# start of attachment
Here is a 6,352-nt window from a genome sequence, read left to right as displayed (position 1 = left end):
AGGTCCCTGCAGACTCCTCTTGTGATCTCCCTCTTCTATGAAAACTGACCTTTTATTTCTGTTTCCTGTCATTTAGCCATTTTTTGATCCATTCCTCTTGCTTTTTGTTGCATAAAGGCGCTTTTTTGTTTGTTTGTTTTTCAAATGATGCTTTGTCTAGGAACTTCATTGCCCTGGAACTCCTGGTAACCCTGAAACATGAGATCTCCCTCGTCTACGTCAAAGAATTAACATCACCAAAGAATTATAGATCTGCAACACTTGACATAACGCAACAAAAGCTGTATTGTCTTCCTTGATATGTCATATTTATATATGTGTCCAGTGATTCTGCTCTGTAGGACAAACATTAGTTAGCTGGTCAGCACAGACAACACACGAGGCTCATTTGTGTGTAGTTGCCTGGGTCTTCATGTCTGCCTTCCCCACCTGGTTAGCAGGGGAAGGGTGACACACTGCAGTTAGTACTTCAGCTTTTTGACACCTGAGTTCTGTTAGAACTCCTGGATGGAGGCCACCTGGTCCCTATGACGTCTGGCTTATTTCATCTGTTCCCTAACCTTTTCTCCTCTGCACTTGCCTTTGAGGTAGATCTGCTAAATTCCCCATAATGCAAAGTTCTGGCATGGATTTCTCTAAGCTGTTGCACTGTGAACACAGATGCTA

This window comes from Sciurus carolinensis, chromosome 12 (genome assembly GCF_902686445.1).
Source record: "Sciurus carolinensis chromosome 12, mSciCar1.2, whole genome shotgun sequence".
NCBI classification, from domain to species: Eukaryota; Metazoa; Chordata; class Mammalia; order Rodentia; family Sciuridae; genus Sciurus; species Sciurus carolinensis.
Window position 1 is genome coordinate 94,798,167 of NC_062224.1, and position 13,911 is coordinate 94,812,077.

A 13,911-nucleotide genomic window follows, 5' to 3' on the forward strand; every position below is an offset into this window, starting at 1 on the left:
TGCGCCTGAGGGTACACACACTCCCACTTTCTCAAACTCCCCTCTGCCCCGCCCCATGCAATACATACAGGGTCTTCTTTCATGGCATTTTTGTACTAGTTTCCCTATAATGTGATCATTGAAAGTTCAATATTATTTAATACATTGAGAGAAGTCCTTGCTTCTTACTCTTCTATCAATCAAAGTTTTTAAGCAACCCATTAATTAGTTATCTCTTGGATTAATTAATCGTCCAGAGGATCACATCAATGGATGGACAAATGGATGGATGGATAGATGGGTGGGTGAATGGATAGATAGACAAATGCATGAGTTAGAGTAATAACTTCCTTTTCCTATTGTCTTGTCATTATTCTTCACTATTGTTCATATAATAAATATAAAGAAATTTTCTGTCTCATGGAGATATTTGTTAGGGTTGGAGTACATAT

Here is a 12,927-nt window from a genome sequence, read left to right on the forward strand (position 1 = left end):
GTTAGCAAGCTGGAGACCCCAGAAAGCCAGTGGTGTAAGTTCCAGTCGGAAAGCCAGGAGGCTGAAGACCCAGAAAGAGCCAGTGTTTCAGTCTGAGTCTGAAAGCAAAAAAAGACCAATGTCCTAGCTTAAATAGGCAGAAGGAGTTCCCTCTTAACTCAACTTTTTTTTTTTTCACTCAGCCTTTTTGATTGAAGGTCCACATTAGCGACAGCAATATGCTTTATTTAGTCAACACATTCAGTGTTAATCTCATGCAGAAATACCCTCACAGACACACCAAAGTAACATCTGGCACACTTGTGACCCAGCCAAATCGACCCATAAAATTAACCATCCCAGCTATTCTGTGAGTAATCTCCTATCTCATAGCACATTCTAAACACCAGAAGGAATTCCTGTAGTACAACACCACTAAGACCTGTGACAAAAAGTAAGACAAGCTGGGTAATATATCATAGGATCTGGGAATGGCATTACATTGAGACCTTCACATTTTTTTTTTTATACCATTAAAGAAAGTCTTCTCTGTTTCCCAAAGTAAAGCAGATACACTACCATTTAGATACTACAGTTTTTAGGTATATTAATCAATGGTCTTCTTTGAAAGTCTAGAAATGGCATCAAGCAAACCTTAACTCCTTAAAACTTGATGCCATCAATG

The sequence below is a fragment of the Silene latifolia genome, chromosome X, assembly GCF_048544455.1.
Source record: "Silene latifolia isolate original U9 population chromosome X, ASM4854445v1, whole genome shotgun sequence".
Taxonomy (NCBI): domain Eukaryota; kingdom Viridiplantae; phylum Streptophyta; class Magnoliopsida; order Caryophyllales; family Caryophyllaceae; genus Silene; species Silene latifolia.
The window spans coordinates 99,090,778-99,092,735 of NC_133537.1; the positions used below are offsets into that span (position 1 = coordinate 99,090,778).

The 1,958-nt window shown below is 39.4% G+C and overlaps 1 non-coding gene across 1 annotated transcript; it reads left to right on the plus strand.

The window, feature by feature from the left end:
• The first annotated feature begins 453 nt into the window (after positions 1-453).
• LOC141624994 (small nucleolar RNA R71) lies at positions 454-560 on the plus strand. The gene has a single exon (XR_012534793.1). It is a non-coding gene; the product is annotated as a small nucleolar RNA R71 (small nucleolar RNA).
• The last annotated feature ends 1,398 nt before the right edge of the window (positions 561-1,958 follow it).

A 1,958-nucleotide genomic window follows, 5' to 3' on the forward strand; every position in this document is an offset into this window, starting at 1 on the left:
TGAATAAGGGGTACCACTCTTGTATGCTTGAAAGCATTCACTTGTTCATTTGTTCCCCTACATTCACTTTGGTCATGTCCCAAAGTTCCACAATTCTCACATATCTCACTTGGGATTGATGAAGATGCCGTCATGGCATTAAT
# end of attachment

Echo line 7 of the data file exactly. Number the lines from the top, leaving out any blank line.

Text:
A 13,911-nucleotide genomic window follows, 5' to 3' on the forward strand; every position below is an offset into this window, starting at 1 on the left: